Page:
• Feeling like everyone else gets their needs met or what they want
        • Outcomes
          • Trusting our feelings
          • Boundaries will directly reduce our overwhelm
            • Learning how to set boundaries without emotion
            • Boundaries make you a happy human; When we have an emotional flare, it’s because a boundary has most likely been violated (or a need has not been met)
            • Learning how to compassionately, but kindly state what is and is not acceptable
          • Seeing boundaries as creating safety for ourselves and others
          • Seeing the benefits of setting limits
          • Owning our power and KNOWING that our wants and needs are perfectly acceptable and reasonable
          • Developing flexibility–not about the rule, but about the relationship and the context
        • Perfectionism
          • Things we struggle with
            • Feeling not good enough
            • Comparing
            • Feeling inadequate
            • Not starting things, paralysis
            • Not pursuing dreams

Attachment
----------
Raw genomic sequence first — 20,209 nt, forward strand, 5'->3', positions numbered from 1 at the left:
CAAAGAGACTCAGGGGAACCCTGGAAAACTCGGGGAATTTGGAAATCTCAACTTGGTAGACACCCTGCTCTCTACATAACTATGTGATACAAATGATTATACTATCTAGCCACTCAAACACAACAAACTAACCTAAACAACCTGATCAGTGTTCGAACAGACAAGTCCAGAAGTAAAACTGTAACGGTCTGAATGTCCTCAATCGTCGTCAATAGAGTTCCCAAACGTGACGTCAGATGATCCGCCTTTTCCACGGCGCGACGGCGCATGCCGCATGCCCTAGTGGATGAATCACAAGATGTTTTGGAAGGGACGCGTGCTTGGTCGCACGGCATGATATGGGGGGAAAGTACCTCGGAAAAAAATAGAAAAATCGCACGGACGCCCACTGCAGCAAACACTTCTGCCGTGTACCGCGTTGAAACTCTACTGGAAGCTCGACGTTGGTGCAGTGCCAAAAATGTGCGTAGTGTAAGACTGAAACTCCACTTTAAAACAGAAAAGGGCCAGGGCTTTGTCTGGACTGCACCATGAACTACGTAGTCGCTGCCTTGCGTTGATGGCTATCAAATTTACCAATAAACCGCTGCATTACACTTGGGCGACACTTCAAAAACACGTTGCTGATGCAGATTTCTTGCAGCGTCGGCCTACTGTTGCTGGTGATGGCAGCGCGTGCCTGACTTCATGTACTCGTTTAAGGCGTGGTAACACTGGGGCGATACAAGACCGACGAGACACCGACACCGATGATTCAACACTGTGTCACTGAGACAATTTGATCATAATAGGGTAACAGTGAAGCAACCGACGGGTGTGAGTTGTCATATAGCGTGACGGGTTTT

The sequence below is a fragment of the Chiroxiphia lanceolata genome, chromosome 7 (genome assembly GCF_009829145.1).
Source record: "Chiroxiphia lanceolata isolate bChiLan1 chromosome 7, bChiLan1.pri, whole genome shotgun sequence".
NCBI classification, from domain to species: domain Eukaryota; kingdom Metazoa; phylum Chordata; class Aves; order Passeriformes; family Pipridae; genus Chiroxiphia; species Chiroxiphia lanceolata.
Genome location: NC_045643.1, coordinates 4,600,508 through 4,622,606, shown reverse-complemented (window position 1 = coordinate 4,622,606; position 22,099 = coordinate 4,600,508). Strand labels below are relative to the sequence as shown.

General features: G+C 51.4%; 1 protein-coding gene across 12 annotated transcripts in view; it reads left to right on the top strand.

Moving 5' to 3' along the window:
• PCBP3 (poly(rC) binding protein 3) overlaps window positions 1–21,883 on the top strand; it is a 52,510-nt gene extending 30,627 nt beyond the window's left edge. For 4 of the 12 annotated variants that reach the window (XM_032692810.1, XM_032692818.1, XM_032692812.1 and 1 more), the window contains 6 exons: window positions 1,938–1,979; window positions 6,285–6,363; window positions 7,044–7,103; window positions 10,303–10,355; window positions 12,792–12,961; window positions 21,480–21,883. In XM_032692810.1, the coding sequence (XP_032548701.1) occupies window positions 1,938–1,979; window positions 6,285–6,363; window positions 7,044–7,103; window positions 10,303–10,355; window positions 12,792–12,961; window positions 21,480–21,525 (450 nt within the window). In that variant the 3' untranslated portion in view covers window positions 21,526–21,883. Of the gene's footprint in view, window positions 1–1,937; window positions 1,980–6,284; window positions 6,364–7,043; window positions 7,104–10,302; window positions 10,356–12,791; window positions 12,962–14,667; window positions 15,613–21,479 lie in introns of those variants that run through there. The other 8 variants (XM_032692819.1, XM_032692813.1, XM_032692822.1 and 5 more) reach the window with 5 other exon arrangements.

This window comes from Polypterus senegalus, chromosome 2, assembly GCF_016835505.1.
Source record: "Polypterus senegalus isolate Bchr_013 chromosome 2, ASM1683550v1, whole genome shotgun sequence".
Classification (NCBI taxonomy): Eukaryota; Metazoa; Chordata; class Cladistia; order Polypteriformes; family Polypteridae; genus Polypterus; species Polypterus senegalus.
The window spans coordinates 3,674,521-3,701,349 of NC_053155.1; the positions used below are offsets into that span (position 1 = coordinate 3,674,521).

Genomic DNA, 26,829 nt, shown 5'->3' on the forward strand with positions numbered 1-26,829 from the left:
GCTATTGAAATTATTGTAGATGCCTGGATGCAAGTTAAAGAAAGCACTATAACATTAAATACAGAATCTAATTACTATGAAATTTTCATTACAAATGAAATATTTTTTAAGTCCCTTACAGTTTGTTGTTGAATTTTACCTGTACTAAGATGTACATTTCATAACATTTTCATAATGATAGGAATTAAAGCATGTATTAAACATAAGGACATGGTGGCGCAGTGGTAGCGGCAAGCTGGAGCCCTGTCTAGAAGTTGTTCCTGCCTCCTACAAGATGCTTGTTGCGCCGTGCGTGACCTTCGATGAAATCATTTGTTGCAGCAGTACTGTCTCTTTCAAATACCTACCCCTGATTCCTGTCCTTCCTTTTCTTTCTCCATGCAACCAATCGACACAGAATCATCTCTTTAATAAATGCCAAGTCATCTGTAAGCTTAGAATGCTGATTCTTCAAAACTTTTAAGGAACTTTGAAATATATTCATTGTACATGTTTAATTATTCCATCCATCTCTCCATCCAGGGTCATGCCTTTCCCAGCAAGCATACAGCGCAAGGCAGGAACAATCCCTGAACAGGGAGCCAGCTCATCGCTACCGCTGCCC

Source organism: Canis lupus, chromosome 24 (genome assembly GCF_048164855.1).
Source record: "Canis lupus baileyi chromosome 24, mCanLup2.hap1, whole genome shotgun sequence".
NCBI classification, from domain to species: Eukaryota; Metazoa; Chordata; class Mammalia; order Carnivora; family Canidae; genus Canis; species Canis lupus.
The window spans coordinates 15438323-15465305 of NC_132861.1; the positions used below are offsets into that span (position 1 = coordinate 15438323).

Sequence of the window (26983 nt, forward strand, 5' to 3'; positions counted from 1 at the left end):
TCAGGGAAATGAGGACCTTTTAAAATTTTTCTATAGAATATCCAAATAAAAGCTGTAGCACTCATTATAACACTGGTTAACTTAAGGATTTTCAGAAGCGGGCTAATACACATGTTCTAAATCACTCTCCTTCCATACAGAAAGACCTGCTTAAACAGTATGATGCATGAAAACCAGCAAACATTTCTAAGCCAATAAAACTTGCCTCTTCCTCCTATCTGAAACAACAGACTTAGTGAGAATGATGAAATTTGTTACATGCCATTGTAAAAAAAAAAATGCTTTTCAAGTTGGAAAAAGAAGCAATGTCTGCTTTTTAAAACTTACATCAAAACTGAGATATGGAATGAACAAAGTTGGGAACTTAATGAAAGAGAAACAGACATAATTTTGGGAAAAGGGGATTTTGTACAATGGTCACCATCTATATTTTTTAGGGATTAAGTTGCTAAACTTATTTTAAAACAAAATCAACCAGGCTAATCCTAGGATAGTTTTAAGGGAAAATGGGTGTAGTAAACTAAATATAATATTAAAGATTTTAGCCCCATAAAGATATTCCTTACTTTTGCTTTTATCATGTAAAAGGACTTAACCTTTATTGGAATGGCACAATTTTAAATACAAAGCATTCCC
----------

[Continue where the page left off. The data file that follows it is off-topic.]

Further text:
• Overworking/overdoing trying to get a sense of “enoughness”
            • Constant unease
            • Critical of self and others
            • Perfectionism is a myth
            • Imposter syndrome–if people really saw who I am, they would leave
            • Brene Brown says Whenever you have perfectionism driving, shame is riding shotgun
              • Hustling for your sense of worth
              • “Doing” for a sense of value instead of knowing we have value because we live and breathe
            • Outcomes
              • Knowing done is better than perfect
              • Busting shame
              • Brene Brown–Our vulnerability is what actually connects us
                • Sense of belonging and connection comes from allowing ourselves to be seen imperfectly
                • That’s where connection begins
                • Living from our values–regardless of whether goals are met or not.  It can be about the process and not the outcome
              • More self-acceptance
              • More ease in relationships because the standards are more realistic
              • Learning how to set goals that are achievable
              • More contentment
              • More satisfaction
              • Actually accomplishing more due to acceptance
            • Communication, vulnerability, authenticity
              • Things we struggle with
                • Afraid to say what you’re thinking
                • Not trusting what you’re thinking
                • Fear of judgment, criticism, being ridiculed